Invisible Men, an extensive work that traces the transmasculine networks in India has come under fire on social media following a scathing review by Gee Imaan Semmalar. Authored by journalist and writer Nandini Krishnan, the book has been described by Semmalar as offensive, and as 'being a thinly veiled ethnographic account replete with caste prejudices and transphobia' in a report published on The News Minute. The author has also been called out on claims of weaving an upper caste narrative of the work that portrays one religion in particular as the saviour of the trans community.
Krishnan took to social media on 10 January to elucidate her take on the issue, following "a week of my enduring constant tags on social media, threatening and abusive phone calls in various languages from various numbers, and exhausting WhatsApp conversations."
Very clever of Nandini Krishnan @k_nandini to use "it" as the gender neutral pronoun for a kothi and then place the onus on unnamed "trans women" for her own problematic decision to misgender in the name of Hijra rituals apart from using "it". https://t.co/1vAtpbAZXq
— Arpita (@_arpi_ta) January 4, 2019
Semmalar's review criticises the Foreword to the book by Manu Joseph as being steeped in Hindu mythology written with the 'audacity of a cisgender, dominant caste heterosexual man.'
@manujosephsan you owe trans people , specifically trans men an apology for your transphobic and voyeuristic introduction to us in the book "invisible men" by Nandini krishnan. You won't get away with this, you troll. pic.twitter.com/9n9TG6rKXA — Gee (@geeimaan) January 2, 2019
It gives the reader ten reasons for not reading the book and Krishnan, in her article titled, No one who has ever loved a book could burn another, breaks down the review point by point suggesting that the "writer of this piece makes several assumptions about consent and has extrapolated the implication of certain sentences."
In the third point, titled transphobia, Semmalar compares the author to 'a character in a bad Manoj Night Shyamalan film' who conjures up images that violently deny the community their identities, trapped as she is in the binaries of the gender system. The review also describes Krishnan's references to surgeries and treatments as her obsessions. Deeming these statements as extrapolations, Krishnan writes, "A book cannot be called transphobic because it speaks about surgeries. Surgery and medical transition cannot be ignored in a book about transpeople."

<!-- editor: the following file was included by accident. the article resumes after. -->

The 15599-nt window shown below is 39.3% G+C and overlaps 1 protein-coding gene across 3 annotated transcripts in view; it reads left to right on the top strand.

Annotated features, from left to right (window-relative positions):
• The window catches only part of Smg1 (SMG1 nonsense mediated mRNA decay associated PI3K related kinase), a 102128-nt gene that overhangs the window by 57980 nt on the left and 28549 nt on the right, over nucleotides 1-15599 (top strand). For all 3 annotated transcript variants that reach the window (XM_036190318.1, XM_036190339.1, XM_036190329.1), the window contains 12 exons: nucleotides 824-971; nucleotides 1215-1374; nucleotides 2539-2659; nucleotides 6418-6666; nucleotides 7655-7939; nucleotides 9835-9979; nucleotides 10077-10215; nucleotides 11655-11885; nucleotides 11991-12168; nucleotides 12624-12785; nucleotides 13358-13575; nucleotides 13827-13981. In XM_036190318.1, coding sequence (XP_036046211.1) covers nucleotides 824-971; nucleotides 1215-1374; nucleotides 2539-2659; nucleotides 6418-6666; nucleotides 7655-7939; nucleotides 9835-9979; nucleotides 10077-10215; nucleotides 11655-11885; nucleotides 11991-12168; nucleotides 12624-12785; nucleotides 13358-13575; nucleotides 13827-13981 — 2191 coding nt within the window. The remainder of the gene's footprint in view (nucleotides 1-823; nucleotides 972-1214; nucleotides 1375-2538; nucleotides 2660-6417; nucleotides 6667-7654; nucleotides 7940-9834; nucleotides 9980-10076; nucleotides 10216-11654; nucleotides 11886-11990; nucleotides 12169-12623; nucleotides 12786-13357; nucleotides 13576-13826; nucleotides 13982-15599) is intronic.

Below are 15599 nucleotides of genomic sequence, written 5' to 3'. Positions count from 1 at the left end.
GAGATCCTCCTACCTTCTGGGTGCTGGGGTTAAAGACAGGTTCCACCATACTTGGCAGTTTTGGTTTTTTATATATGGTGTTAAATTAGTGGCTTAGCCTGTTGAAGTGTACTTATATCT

The review has also accused Krishnan of deeply saffronising the issue of transmen, and the book as one that is steeped in Brahminism with a section accorded to 'three cis Brahmin women saviours.' The review attempts to question why conversations on the community should happen in the absence of transmen. "None of these three women — including me — has been identified as either a Brahmin or a saviour," Krishnan points out.
In her writing on the trolling and the review, Krishnan reiterates that the book contains testimonies of members from the community that has been read by the interviewees and published without any objections raised by them. The author had previously encountered few of the transmen that appear in her book in 2006 while shooting a documentary.
The author had reached out to the reviewer while the book was in its nascent stages however Semmalar declined stating, as Krishnan notes in the work, that a cisperson playing the role of conduit for stories that were not her own was in keeping with a history of knowledge production that has always been exclusionary.
Furthermore, several members from Manipur's transmasculine community have also taken offence to the chapter in the book on the Nupa Maanba, the indigenous name for transmen in Manipur. A News18 report quoted the trans activist Santa Khurai from the State as saying, "...in the book, Nandini Krishnan tries to paint us as part of the dominant Hindu community." Claiming that Hindu mythology is irrelevant to them, Khurai questions why the chapter on the community in Manipur begins with references to Chitrangada and Arjuna from Mahabharata, characters that the people from that region do not know of and ignores the indigenous narratives of the tribes in the state.
— cecil thounaojam (@cecilthojm) January 10, 2019
A video of the book being burnt in a bid to ban its distribution has also surfaced on Twitter. Krishnan writes that the copy she gifted to the All Manipur Nupi-Maanbi Association was set on fire by MSAD, SSUM, ETA and AMANA. She adds, "It says a lot more about the person who lit the fire than about the book itself."
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Updated Date: Jan 11, 2019 17:45:45 IST